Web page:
Toasting, emulsifying, charring, portioning: These are the touches that elevate the food at the Wolf’s Tailor. On the Japanese side of the ledger, for example, a “kampachi” (amberjack) crudo excelled because the fresh fish was sliced to a thickness that highlighted, rather than mitigated, the firmness of the flesh.
That said, the kitchen tripped a few times, most egregiously with an entrée of duck breast, rapini, and black rice. The meat, resting under flabby skin, was overcooked and resisted my fork with the sort of pushback you’d expect from Sean Hannity at a lefty fundraiser.
But the real oddity was the “family dinner,” an $85-per-person feast (since discontinued in favor of a “family-style tasting menu,” which is basically a greatest-hits meal chosen by the chefs from each night’s offerings). Our meal for four centered around a large wagyu beef brisket (still on the menu as of press time) slow-cooked in a Japanese clay donabe braising pot with koji, the mold that converts rice into soy sauce. The meat pulled into tender strings and packed more umami than seemed possible, as if the whole thing was enrobed in concentrated pan drippings. So far, so good.
Like David Chang’s famous Momofuku “bo ssäm” (pork shoulder) dinners—which the Wolf’s Tailor was referencing—the meal eccentrically featured oysters. Alas, the Puget Sound Fat Bastards we were served were more like Tiny Buggers and were perhaps past their sell-by date. There were lettuce leaves to wrap hunks of the meat in and pickles—again, per Chang—but the Wolf’s Tailor’s pickles and kimchi-ish napa cabbage were underpowered, no match for the brisket’s abounding richness.
Then began a colossal carbo-loading session. We were served thick, grilled piada bread, stuffed with mushrooms and sitting on an unnecessary mousselike mushroom purée. There was a bowl of boiled potatoes, miraculously creamy and sweet inside, sprinkled with crunchy salt and daubed with tallow. Next was “chef’s rice,” topped with an egg and slick with drippings. The meal wasn’t unenjoyable—especially with a bottle of bright 2014 Moric Blaufränkisch red—but it could have fueled a training run to Breckenridge.
When a large mound of chewy, coconut-milk-rich black rice pudding arrived for dessert, we threw in the towel. It was a disappointing finish, whereas I had been promising my friends one of pastry chef Jeb Breakell’s delicate treats. Breakell worked at three-star joints in Manhattan before moving to now-shuttered Emmerson in Boulder; at that restaurant, he wowed me with savory-sweet desserts of remarkable refinement. Now, apart from that rice pudding, his favorite flavors—matcha, soy, yuzu, buckwheat, dark chocolate, even bonito-flavored caramel—have found a natural fit in Sunnyside.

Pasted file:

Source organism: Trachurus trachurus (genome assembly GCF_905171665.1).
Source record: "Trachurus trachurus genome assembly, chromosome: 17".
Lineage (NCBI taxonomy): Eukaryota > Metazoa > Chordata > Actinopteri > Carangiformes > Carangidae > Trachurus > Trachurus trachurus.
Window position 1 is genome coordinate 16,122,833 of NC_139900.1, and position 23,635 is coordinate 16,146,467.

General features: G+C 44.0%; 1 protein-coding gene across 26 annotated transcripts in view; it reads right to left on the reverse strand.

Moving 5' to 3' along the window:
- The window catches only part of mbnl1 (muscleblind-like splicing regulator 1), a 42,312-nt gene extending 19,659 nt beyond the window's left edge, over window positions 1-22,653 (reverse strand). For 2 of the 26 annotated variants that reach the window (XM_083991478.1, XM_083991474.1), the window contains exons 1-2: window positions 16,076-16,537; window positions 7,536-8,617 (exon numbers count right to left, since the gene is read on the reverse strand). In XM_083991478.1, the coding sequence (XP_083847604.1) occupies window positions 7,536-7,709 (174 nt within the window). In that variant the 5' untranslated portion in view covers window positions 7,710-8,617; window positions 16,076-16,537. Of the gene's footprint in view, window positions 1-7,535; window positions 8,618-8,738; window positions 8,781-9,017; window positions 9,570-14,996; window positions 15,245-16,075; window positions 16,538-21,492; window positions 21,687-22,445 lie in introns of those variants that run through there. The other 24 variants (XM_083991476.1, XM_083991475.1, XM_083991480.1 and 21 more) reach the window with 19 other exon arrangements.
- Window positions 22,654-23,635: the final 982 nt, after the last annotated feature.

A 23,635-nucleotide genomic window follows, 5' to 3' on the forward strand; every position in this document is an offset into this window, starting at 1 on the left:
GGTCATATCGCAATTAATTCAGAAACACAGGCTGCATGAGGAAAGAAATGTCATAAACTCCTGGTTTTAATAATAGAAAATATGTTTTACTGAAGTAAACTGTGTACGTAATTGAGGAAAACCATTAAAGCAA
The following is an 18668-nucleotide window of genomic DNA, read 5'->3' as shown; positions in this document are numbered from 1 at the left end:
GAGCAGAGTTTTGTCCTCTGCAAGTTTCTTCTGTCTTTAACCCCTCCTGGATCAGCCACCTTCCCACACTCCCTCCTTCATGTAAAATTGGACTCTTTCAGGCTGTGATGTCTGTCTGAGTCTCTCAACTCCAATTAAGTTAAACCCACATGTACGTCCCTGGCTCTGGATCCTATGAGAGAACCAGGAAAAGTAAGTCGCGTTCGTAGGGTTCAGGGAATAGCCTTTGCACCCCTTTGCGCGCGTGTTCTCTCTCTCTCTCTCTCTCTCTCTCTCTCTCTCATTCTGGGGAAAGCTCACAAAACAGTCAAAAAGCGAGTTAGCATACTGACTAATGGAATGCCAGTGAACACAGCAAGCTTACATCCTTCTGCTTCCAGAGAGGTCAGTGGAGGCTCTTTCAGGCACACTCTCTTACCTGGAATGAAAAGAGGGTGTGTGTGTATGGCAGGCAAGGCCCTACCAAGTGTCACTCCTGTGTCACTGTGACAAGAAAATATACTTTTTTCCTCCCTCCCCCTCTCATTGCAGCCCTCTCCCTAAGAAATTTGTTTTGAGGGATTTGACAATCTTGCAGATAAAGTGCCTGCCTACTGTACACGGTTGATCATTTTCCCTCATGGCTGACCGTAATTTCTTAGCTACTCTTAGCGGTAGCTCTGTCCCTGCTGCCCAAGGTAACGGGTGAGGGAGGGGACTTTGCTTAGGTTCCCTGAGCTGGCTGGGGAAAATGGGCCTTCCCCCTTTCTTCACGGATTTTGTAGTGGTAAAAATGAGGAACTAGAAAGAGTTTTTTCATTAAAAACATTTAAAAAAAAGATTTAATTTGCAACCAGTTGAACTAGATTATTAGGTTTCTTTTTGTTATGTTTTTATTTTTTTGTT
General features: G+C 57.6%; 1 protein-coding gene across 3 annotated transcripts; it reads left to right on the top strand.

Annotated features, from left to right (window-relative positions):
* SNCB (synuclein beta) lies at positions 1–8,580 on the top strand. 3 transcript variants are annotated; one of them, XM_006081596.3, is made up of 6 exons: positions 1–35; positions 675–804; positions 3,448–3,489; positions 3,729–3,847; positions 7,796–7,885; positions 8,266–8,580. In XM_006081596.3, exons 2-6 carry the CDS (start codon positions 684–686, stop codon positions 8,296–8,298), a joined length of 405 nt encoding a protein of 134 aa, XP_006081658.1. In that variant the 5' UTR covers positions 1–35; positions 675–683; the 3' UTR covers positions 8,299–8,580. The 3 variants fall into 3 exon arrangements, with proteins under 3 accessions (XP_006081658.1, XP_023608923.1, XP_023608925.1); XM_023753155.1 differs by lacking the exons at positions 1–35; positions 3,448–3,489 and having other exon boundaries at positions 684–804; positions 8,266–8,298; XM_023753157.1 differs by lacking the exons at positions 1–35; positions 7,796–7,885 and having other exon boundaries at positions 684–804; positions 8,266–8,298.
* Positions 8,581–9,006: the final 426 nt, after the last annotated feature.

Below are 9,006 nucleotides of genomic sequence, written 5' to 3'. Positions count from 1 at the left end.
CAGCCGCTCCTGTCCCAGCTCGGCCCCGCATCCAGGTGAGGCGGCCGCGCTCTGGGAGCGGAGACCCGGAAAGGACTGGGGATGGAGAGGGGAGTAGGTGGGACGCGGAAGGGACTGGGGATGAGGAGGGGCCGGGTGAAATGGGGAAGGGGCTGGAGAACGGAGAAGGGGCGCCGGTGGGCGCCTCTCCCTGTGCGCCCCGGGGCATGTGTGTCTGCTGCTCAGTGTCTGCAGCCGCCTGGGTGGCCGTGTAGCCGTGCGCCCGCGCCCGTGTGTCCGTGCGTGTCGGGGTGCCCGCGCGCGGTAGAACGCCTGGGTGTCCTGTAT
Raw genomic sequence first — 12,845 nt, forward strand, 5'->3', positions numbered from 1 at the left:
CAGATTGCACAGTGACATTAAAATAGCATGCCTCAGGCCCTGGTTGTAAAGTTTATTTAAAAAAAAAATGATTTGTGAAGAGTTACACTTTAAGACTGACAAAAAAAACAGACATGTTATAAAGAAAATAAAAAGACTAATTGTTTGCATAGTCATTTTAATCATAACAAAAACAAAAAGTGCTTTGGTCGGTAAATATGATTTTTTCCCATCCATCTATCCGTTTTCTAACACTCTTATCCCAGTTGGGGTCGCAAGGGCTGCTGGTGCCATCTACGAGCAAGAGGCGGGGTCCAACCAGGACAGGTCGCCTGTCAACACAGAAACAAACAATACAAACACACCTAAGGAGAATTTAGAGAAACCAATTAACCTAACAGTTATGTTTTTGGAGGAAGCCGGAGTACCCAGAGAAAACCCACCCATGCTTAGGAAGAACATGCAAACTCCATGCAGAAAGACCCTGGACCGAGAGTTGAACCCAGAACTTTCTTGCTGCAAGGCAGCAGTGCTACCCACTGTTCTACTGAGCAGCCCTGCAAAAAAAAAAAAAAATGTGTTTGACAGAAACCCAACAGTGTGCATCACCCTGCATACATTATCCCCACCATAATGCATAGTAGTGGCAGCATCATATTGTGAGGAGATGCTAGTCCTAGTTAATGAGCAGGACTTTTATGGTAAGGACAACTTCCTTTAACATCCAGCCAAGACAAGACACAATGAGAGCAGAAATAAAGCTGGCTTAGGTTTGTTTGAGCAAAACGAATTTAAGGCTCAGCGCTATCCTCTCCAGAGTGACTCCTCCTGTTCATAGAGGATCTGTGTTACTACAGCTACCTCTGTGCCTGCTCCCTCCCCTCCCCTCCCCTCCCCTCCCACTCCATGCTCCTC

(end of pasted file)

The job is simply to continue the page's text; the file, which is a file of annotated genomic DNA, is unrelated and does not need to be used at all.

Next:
In one sweet ending at a different meal, a long slice of banana with a pane of scorched sugar lounged above a mildly salty red miso panna cotta. The pudding was a shade firm, but lovely. In another, a delicious, subtle black sesame semifreddo was dusted with matcha and served with a blob of whipped cream enrobed with slightly charred soy-caramel corn.
With yin-yang themes running through the food menu, good drinks are essential—and the Wolf’s Tailor abides. A short list of meticulously made cocktails ranges across several styles, from citrus refreshers to hard-core brown-liquor sippers. The wine list isn’t long, but with Slovenian, Austrian, Portuguese, and intriguing French and Italian choices, it’s good.
I was excited by the best food and drink at the Wolf’s Tailor, and I think it marks another sign that Denver’s restaurants are moving into a higher orbit. My advice: Proceed, persist, and perfect. If Whitaker can do that, the Wolf’s Tailor will soon stand among the Mile High City’s best.